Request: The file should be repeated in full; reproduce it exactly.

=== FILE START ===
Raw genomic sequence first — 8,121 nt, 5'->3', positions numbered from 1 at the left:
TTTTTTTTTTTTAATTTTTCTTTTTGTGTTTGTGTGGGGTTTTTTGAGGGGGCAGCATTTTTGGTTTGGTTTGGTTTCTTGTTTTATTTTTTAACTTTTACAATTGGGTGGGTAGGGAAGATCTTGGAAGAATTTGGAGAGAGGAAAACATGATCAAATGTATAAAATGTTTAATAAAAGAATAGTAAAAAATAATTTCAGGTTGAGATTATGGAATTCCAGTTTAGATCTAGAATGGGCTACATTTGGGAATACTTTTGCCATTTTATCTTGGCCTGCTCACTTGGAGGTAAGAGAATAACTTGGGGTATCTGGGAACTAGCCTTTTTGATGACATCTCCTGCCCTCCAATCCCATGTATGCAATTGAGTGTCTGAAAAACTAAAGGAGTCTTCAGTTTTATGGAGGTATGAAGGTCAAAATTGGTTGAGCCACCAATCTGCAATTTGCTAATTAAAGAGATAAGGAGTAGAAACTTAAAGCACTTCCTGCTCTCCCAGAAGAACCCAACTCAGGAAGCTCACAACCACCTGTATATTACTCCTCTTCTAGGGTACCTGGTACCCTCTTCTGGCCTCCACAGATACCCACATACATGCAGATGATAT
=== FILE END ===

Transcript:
Raw genomic sequence first — 8,121 nt, 5'->3', positions numbered from 1 at the left:
TTTTTTTTTTTTAATTTTTCTTTTTGTGTTTGTGTGGGGTTTTTTGAGGGGGCAGCATTTTTGGTTTGGTTTGGTTTCTTGTTTTATTTTTTAACTTTTACAATTGGGTGGGTAGGGAAGATCTTGGAAGAATTTGGAGAGAGGAAAACATGATCAAATGTATAAAATGTTTAATAAAAGAATAGTAAAAAATAATTTCAGGTTGAGATTATGGAATTCCAGTTTAGATCTAGAATGGGCTACATTTGGGAATACTTTTGCCATTTTATCTTGGCCTGCTCACTTGGAGGTAAGAGAATAACTTGGGGTATCTGGGAACTAGCCTTTTTGATGACATCTCCTGCCCTCCAATCCCATGTATGCAATTGAGTGTCTGAAAAACTAAAGGAGTCTTCAGTTTTATGGAGGTATGAAGGTCAAAATTGGTTGAGCCACCAATCTGCAATTTGCTAATTAAAGAGATAAGGAGTAGAAACTTAAAGCACTTCCTGCTCTCCCAGAAGAACCCAACTCAGGAAGCTCACAACCACCTGTATATTACTCCTCTTCTAGGGTACCTGGTACCCTCTTCTGGCCTCCACAGATACCCACATACATGCAGATGATAT